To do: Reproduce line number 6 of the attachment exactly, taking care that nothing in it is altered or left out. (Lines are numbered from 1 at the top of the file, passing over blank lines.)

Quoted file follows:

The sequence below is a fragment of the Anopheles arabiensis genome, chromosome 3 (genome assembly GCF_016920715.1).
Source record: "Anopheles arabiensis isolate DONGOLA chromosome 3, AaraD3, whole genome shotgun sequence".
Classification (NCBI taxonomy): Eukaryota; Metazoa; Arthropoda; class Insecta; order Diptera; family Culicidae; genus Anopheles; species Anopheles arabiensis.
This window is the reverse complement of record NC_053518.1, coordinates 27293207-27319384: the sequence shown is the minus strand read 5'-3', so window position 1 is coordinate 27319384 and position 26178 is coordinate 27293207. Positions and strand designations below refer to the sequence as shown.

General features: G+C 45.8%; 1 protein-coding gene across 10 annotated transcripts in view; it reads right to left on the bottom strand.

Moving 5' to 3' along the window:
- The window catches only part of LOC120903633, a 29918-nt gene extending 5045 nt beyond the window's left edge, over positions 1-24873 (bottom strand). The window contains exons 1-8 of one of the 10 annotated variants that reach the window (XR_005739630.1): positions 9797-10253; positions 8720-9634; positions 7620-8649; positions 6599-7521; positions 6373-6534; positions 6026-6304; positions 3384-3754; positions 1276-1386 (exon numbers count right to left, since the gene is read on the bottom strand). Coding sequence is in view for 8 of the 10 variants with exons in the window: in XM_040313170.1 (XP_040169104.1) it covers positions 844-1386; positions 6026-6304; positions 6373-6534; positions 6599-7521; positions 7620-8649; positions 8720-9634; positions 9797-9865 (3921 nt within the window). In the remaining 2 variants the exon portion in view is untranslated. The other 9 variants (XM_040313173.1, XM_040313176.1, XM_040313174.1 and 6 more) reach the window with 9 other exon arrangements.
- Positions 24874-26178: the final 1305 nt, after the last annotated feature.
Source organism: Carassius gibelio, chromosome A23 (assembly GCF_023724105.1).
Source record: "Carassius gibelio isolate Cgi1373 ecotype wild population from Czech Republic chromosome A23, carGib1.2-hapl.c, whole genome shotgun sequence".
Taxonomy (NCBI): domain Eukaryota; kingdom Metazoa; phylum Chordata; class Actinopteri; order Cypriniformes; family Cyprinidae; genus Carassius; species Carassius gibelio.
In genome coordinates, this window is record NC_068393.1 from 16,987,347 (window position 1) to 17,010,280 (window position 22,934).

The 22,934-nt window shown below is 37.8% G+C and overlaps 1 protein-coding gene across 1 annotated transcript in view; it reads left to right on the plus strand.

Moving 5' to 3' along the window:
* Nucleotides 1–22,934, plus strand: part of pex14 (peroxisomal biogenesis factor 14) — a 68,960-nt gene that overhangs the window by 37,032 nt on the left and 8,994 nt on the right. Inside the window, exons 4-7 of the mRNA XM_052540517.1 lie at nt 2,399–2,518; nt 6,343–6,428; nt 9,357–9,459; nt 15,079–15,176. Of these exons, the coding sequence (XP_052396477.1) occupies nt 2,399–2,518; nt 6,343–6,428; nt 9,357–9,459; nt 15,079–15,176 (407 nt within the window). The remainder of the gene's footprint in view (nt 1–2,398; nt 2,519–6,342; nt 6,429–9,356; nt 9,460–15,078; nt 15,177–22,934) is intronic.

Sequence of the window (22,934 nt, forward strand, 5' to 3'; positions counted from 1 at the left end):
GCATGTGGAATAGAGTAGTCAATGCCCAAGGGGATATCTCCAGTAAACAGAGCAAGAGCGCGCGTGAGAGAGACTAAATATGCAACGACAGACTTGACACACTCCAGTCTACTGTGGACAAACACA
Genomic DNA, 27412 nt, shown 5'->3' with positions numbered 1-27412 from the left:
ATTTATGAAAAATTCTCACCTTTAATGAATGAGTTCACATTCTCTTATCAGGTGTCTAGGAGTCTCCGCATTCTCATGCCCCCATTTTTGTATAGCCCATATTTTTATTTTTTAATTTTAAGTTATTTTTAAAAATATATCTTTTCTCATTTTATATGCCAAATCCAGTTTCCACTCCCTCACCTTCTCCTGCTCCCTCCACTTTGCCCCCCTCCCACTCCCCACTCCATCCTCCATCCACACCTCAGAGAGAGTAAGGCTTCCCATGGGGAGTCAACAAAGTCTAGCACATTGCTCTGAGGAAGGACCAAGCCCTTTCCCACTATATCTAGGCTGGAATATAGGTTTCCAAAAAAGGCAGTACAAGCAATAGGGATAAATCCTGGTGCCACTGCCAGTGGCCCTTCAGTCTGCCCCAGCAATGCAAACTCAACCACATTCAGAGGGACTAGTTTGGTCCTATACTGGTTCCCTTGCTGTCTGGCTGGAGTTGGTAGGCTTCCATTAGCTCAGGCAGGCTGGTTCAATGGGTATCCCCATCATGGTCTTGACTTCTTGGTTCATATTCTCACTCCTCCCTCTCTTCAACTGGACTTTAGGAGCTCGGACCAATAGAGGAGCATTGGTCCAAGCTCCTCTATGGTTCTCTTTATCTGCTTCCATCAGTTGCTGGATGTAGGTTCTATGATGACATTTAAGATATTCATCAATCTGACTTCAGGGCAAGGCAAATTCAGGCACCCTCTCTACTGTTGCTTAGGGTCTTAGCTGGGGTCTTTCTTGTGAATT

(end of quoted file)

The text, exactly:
Moving 5' to 3' along the window: